OPTIMISTIC ABOUT UPCOMING ORGANIC STONE FRUIT SEASON
“Stone fruits are true Christmas items,” says Cornelis Ernst, Purchasing Manager at OTC Organics. This Dutch company distributes organic fruit and vegetables. “Sales doubled in the two weeks before Christmas. That’s because the products being sold are different from the usual fare. People want something special.”
Cornelis expects the coronavirus pandemic issues might increase demand even more. Regardless, he’s optimistic about the organic stone fruit season. Nectarcots, peaches, and apricots from South Africa were expected in week 49. From last week, the assortment was extended with plums too. The import stone fruiting season will continue until about the beginning of February. That’s longer than before. Cornelis says the longer season meets retailers and consumer demand. Farmers achieved this by planting new varieties. OTC has been working with a South African partner, Pro-Plum Orchards, for over ten years. Organic stone fruit farming fruit requires specific climatic conditions, explains Ernst.
“The favorable, high altitude in the Waterberg region makes it an ideal area for growing stone fruit. The cold winters ensure good flowering, and the harvest forecast looks good.” OTC considers the growers with whom it works as partners. The company, therefore, maintains close contact with them. For example, OTC representatives and these farmers visit each other at least three times a year. That’s, of course, during non-Covid-19 times. “These people are the link between the crop and the market.
BALANCED SUPPLY AND DEMAND
OTC supplies Dutch and international retailers and wholesalers with organic stone fruit. During the summer, the fruit is delivered directly from Spain and Italy. Towards Christmas, it comes from South Africa. And at the end of February/beginning of March, the company sources peaches, plums, and nectarines from Argentina.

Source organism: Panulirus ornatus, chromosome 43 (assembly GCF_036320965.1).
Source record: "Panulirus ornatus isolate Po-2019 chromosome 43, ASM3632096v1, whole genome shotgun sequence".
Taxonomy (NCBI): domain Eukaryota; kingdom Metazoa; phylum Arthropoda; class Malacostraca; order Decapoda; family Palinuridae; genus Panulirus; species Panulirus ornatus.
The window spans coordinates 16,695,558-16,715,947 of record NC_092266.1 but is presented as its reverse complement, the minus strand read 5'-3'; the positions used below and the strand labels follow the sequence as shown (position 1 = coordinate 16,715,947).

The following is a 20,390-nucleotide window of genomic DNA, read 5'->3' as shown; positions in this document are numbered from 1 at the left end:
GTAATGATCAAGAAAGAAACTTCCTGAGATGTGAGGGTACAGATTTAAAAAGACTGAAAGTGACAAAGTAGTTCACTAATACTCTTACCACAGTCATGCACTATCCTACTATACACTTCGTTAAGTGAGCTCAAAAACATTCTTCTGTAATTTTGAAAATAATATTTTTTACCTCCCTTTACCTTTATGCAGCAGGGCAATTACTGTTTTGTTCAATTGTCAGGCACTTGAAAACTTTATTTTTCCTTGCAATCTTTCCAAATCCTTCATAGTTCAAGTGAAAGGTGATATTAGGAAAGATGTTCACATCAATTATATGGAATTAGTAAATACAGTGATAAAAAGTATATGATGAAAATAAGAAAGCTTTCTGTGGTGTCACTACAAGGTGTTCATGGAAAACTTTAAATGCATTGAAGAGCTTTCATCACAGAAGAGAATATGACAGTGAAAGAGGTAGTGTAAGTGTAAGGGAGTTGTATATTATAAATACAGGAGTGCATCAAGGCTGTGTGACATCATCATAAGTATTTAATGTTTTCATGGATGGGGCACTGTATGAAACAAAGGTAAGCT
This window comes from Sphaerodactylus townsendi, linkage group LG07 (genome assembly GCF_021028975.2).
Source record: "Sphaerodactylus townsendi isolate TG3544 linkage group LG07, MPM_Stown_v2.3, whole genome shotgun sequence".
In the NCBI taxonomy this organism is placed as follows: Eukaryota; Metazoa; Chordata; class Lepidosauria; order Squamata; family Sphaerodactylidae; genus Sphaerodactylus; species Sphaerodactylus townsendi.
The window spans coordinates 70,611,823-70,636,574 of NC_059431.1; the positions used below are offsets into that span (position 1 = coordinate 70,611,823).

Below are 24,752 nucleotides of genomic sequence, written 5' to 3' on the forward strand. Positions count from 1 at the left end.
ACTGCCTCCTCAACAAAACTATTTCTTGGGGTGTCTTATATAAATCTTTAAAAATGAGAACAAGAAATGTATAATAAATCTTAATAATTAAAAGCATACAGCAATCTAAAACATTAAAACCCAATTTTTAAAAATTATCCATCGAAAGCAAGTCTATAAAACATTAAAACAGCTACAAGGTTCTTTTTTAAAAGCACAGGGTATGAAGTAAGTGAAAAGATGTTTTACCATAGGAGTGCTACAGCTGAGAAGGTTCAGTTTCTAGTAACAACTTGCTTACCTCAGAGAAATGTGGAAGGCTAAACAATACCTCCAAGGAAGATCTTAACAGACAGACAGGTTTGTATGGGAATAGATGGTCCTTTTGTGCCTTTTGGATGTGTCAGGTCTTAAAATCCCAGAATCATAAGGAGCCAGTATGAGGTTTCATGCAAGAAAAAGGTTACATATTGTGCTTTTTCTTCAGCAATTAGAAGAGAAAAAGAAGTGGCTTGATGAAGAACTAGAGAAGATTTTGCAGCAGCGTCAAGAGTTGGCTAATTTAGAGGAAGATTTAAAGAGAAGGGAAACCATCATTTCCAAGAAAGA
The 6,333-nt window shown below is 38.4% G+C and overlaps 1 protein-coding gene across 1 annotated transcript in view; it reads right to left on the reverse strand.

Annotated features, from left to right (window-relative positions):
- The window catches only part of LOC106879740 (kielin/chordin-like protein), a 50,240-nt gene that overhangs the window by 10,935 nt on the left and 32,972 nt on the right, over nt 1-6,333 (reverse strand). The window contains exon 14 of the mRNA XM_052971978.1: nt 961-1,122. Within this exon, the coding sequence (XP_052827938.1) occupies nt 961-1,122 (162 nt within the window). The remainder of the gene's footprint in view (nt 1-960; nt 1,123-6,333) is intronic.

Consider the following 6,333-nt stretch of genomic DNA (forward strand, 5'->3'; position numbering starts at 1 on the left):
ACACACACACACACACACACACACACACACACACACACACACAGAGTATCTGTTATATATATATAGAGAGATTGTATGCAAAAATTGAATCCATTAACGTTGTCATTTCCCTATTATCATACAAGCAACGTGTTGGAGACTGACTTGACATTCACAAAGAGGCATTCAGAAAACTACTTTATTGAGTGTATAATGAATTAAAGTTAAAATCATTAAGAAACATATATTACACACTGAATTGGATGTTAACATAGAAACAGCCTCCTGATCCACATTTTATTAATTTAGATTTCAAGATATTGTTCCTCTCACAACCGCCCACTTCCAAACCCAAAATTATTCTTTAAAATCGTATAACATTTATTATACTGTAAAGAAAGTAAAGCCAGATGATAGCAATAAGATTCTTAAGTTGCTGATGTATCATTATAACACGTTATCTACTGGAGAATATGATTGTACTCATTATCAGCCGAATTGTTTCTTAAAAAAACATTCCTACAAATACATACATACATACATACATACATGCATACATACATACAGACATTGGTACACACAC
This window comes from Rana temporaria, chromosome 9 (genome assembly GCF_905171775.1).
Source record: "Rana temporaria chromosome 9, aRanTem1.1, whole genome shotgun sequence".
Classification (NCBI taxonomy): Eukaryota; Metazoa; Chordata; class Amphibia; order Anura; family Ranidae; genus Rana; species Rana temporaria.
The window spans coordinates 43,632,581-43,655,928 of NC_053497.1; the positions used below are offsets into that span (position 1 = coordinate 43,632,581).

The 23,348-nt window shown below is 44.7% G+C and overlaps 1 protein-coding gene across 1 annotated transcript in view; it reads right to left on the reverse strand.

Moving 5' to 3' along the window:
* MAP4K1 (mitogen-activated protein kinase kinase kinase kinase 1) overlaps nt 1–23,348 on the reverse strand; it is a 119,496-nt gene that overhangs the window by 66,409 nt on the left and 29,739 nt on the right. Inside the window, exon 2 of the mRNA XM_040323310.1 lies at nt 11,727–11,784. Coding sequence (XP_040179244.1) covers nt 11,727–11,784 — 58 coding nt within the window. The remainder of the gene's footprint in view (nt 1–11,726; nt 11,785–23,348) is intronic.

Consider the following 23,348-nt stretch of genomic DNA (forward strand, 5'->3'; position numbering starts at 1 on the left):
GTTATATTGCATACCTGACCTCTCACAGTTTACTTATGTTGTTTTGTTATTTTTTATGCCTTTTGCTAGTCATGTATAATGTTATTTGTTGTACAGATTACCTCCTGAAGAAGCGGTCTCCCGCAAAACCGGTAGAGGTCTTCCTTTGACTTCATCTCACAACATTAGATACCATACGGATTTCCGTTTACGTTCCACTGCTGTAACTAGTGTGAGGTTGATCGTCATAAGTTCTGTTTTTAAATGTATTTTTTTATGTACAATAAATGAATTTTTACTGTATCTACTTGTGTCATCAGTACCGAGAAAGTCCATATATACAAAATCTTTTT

Cornelis doesn’t think the long distances they travel detract from the fruits’ organic aspect. After all, both conventional and organic products are transported. He points out that if people ate only locally grown fruit, the current European supply would be limited to apples and pears. “What’s better? Getting fresh fruit from afar or cold-storing it in Europe and delivering it in March or April? It uses the same amount of energy.”
“And you help some countries develop. But the organic chain must be good.” They supply both traditional retail and wholesale traders that have organic ranges. That’s in addition to these traders’ conventional assortments. And OTC sells to exclusively organic retailers and wholesalers. According to Cornelis, there’s a balanced supply and demand for imported organic stone fruit. “More stone fruit is available, so we sell more. We also coordinate that.”
Ernst sees that, for traditional retailers, price is an important aspect. “When organic fruit and vegetables aren’t priced too much higher than their conventional counterparts, more retailers buy them.” He says this can be steered by achieving a sufficient yield per hectare. “Here, climate plays a crucial role. The entire chain can then continue to earn money with slightly lower prices. The volumes make up for that.”
Cornelis notes that sometimes for some products, like organic lemons, this is sometimes impossible to achieve. That’s because there’s insufficient supply. Concerning stone fruit, OTC aims to offer the entire package – nectarines, peaches, apricots, and plums. “Clients really appreciate this range.” The fruit is sold loose in stores or packed per 400g or two or four pieces per tray. OTC strives to stay away from plastic packaging.
“It’s one of OTC’s goals. More and more shoppers are also trying to avoid plastic. We try to respond to this by using more cardboard. But it’s best to sell the fruits loose.” The Purchasing Manager says loose sales are increasing at wholesalers and organic retailers. Traditional retailers struggle to offer organic fruit and vegetables loose. They often already have a conventional range for loose sales, concludes Cornelis.
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